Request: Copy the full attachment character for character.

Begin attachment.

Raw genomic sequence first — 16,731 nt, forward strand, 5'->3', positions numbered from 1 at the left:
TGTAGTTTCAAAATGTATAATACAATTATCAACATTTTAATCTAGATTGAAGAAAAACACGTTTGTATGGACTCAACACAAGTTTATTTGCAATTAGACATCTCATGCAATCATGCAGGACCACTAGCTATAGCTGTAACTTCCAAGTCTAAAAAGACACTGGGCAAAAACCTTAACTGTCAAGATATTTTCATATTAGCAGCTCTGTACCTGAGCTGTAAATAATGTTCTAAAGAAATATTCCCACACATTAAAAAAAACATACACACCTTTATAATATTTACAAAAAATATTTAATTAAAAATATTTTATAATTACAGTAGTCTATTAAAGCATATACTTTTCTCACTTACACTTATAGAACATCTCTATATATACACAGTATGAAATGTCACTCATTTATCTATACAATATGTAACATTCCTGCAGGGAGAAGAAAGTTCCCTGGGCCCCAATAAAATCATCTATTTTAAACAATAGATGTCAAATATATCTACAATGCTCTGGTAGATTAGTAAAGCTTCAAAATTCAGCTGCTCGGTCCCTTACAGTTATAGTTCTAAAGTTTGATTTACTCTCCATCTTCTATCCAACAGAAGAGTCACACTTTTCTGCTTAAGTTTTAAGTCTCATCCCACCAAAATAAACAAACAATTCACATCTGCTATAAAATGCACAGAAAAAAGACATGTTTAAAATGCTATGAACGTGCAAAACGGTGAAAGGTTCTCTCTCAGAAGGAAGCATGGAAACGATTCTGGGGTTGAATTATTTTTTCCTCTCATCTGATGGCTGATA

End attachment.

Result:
Raw genomic sequence first — 16,731 nt, forward strand, 5'->3', positions numbered from 1 at the left:
TGTAGTTTCAAAATGTATAATACAATTATCAACATTTTAATCTAGATTGAAGAAAAACACGTTTGTATGGACTCAACACAAGTTTATTTGCAATTAGACATCTCATGCAATCATGCAGGACCACTAGCTATAGCTGTAACTTCCAAGTCTAAAAAGACACTGGGCAAAAACCTTAACTGTCAAGATATTTTCATATTAGCAGCTCTGTACCTGAGCTGTAAATAATGTTCTAAAGAAATATTCCCACACATTAAAAAAAACATACACACCTTTATAATATTTACAAAAAATATTTAATTAAAAATATTTTATAATTACAGTAGTCTATTAAAGCATATACTTTTCTCACTTACACTTATAGAACATCTCTATATATACACAGTATGAAATGTCACTCATTTATCTATACAATATGTAACATTCCTGCAGGGAGAAGAAAGTTCCCTGGGCCCCAATAAAATCATCTATTTTAAACAATAGATGTCAAATATATCTACAATGCTCTGGTAGATTAGTAAAGCTTCAAAATTCAGCTGCTCGGTCCCTTACAGTTATAGTTCTAAAGTTTGATTTACTCTCCATCTTCTATCCAACAGAAGAGTCACACTTTTCTGCTTAAGTTTTAAGTCTCATCCCACCAAAATAAACAAACAATTCACATCTGCTATAAAATGCACAGAAAAAAGACATGTTTAAAATGCTATGAACGTGCAAAACGGTGAAAGGTTCTCTCTCAGAAGGAAGCATGGAAACGATTCTGGGGTTGAATTATTTTTTCCTCTCATCTGATGGCTGATA